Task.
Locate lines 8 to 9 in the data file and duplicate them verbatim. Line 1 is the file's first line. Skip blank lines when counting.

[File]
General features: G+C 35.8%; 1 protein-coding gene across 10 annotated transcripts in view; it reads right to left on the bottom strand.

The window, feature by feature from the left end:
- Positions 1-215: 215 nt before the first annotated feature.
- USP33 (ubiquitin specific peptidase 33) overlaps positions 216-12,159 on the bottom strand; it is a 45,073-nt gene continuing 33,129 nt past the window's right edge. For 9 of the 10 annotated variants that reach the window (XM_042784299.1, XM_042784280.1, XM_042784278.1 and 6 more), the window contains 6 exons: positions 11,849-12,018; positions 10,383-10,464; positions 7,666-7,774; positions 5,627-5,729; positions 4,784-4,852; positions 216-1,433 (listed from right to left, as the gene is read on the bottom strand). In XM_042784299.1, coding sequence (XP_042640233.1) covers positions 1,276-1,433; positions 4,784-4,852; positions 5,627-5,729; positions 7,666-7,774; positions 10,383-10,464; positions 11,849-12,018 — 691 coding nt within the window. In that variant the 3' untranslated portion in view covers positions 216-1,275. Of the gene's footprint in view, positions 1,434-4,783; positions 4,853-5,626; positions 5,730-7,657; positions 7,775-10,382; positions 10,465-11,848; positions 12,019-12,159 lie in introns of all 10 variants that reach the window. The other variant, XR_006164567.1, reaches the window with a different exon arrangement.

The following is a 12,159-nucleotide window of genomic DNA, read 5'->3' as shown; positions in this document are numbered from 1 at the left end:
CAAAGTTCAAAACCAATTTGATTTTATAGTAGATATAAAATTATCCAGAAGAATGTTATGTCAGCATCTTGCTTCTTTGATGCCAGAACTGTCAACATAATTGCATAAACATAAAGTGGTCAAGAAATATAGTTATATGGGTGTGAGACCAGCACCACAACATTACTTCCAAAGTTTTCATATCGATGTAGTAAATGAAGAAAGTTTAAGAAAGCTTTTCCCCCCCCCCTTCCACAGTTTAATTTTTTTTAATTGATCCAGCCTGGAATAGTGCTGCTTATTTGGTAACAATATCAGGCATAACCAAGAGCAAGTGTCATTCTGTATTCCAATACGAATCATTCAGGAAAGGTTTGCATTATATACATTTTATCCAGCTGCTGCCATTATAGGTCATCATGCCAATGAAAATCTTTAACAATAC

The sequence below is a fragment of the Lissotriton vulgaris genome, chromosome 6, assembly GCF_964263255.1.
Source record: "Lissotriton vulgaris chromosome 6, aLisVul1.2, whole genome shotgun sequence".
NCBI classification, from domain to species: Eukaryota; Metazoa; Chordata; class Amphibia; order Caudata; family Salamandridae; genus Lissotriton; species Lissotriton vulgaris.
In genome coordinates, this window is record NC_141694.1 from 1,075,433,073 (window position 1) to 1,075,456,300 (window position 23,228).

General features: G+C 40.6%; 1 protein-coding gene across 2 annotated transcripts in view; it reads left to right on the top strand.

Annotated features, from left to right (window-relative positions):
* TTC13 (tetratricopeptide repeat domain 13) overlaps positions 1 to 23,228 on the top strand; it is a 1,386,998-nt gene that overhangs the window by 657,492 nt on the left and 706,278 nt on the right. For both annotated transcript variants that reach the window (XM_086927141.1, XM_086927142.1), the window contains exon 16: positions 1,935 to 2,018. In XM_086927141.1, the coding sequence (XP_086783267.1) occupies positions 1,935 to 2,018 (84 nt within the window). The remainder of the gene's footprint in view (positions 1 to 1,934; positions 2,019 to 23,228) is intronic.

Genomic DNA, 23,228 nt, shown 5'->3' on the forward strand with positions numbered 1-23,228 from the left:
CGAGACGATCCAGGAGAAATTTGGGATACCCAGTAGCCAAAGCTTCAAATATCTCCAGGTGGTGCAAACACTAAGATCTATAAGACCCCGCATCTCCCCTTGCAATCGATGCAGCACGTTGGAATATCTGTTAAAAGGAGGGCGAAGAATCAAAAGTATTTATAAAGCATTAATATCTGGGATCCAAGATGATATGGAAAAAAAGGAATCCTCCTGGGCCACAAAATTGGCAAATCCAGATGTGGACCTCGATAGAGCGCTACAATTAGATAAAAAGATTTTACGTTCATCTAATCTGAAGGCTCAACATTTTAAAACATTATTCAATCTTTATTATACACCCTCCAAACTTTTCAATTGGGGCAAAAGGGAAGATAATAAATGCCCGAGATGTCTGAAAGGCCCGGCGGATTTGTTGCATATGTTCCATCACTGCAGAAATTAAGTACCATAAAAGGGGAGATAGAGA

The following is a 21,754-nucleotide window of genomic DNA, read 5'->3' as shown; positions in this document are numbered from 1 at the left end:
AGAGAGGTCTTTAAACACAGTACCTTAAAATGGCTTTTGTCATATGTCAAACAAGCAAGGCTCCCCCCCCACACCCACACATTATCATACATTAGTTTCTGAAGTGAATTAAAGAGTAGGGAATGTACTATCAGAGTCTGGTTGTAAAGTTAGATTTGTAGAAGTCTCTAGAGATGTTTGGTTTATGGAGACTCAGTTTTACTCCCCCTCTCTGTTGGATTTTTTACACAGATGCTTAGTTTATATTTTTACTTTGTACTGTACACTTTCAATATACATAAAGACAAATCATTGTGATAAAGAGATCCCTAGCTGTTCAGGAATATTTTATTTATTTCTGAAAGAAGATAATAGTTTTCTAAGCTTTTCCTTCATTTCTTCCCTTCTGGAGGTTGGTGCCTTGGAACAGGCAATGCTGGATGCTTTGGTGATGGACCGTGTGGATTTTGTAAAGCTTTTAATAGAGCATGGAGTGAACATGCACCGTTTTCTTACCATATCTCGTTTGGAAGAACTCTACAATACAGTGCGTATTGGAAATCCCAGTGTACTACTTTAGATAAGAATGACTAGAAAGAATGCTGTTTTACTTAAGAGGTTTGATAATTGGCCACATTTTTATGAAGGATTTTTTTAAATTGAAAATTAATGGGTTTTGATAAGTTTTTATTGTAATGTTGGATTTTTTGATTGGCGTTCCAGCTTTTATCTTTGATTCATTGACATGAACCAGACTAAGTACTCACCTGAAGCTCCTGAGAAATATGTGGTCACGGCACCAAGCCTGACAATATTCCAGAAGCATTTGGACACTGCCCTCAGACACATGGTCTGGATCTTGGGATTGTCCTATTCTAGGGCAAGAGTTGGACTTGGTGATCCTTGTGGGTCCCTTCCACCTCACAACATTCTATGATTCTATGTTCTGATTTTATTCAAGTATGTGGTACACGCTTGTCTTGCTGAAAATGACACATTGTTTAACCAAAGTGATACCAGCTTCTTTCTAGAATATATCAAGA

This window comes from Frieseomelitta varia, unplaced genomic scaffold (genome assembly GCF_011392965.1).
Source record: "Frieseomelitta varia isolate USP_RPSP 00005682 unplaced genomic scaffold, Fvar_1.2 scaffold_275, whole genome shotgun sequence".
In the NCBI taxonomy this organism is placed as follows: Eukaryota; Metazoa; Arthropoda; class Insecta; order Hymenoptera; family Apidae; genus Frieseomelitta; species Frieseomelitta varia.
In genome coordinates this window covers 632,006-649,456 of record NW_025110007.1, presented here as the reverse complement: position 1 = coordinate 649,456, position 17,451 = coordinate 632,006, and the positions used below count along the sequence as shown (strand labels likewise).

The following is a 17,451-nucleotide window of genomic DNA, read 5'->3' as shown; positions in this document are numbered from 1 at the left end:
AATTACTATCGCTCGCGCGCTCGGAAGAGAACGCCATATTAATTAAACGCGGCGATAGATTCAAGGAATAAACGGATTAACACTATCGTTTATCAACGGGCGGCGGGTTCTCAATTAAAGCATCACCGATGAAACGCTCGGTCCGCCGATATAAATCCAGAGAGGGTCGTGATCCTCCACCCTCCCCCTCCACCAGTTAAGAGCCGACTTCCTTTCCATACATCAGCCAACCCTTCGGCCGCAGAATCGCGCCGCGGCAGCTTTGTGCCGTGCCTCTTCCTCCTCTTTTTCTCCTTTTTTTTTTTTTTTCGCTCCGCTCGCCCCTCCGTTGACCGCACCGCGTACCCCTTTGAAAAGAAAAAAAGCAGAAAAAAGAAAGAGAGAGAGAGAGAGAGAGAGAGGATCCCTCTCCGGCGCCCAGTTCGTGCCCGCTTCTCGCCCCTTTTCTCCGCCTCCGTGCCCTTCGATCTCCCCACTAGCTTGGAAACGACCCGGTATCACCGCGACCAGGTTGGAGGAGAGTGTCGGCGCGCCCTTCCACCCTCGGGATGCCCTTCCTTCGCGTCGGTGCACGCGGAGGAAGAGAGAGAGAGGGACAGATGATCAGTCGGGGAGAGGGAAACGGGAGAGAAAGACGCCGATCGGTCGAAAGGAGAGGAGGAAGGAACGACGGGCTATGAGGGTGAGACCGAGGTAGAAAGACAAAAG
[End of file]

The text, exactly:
Source record: "Lissotriton vulgaris chromosome 6, aLisVul1.2, whole genome shotgun sequence".
NCBI classification, from domain to species: Eukaryota; Metazoa; Chordata; class Amphibia; order Caudata; family Salamandridae; genus Lissotriton; species Lissotriton vulgaris.